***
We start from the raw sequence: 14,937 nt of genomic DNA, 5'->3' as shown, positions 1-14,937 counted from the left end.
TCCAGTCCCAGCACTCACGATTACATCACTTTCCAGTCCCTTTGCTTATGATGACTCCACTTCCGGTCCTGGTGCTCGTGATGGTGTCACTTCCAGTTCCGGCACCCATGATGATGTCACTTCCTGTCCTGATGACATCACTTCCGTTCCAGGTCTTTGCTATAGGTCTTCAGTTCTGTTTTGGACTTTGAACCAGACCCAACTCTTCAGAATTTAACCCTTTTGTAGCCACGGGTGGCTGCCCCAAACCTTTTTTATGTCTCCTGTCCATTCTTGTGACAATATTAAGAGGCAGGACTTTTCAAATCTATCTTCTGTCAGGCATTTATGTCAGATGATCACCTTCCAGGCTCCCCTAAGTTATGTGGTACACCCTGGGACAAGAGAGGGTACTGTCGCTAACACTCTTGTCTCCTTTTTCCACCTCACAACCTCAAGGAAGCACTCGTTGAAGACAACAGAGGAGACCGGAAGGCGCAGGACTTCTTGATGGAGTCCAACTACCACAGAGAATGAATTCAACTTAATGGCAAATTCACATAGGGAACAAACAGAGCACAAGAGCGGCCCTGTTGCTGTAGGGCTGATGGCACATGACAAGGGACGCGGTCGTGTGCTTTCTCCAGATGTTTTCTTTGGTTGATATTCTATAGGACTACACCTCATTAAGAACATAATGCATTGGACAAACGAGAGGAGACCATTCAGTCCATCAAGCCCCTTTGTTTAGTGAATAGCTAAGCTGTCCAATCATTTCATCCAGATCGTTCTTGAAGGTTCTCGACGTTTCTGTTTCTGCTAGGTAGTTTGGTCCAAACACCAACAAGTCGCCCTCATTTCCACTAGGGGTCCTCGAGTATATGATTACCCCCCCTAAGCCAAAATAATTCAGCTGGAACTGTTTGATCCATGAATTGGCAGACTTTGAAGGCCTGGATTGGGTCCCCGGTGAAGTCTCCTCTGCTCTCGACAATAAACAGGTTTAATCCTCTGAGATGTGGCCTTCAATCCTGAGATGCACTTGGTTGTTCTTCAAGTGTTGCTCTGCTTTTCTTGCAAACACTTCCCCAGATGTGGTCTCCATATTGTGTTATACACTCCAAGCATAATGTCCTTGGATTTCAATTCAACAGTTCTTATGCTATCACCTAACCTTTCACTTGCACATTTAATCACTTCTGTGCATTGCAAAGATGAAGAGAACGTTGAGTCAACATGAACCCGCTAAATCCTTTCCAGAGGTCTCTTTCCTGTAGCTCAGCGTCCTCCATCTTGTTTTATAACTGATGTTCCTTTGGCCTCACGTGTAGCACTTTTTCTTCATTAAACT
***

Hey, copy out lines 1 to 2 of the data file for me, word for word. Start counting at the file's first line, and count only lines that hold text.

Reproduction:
We start from the raw sequence: 14,937 nt of genomic DNA, 5'->3' as shown, positions 1-14,937 counted from the left end.
TCCAGTCCCAGCACTCACGATTACATCACTTTCCAGTCCCTTTGCTTATGATGACTCCACTTCCGGTCCTGGTGCTCGTGATGGTGTCACTTCCAGTTCCGGCACCCATGATGATGTCACTTCCTGTCCTGATGACATCACTTCCGTTCCAGGTCTTTGCTATAGGTCTTCAGTTCTGTTTTGGACTTTGAACCAGACCCAACTCTTCAGAATTTAACCCTTTTGTAGCCACGGGTGGCTGCCCCAAACCTTTTTTATGTCTCCTGTCCATTCTTGTGACAATATTAAGAGGCAGGACTTTTCAAATCTATCTTCTGTCAGGCATTTATGTCAGATGATCACCTTCCAGGCTCCCCTAAGTTATGTGGTACACCCTGGGACAAGAGAGGGTACTGTCGCTAACACTCTTGTCTCCTTTTTCCACCTCACAACCTCAAGGAAGCACTCGTTGAAGACAACAGAGGAGACCGGAAGGCGCAGGACTTCTTGATGGAGTCCAACTACCACAGAGAATGAATTCAACTTAATGGCAAATTCACATAGGGAACAAACAGAGCACAAGAGCGGCCCTGTTGCTGTAGGGCTGATGGCACATGACAAGGGACGCGGTCGTGTGCTTTCTCCAGATGTTTTCTTTGGTTGATATTCTATAGGACTACACCTCATTAAGAACATAATGCATTGGACAAACGAGAGGAGACCATTCAGTCCATCAAGCCCCTTTGTTTAGTGAATAGCTAAGCTGTCCAATCATTTCATCCAGATCGTTCTTGAAGGTTCTCGACGTTTCTGTTTCTGCTAGGTAGTTTGGTCCAAACACCAACAAGTCGCCCTCATTTCCACTAGGGGTCCTCGAGTATATGATTACCCCCCCTAAGCCAAAATAATTCAGCTGGAACTGTTTGATCCATGAATTGGCAGACTTTGAAGGCCTGGATTGGGTCCCCGGTGAAGTCTCCTCTGCTCTCGACAATAAACAGGTTTAATCCTCTGAGATGTGGCCTTCAATCCTGAGATGCACTTGGTTGTTCTTCAAGTGTTGCTCTGCTTTTCTTGCAAACACTTCCCCAGATGTGGTCTCCATATTGTGTTATACACTCCAAGCATAATGTCCTTGGATTTCAATTCAACAGTTCTTATGCTATCACCTAACCTTTCACTTGCACATTTAATCACTTCTGTGCATTGCAAAGATGAAGAGAACGTTGAGTCAACATGAACCCGCTAAATCCTTTCCAGAGGTCTCTTTCCTGTAGCTCAGCGTCCTCCATCTTGTTTTATAACTGATGTTCCTTTGGCCTCACGTGTAGCACTTTTTCTTCATTAAACT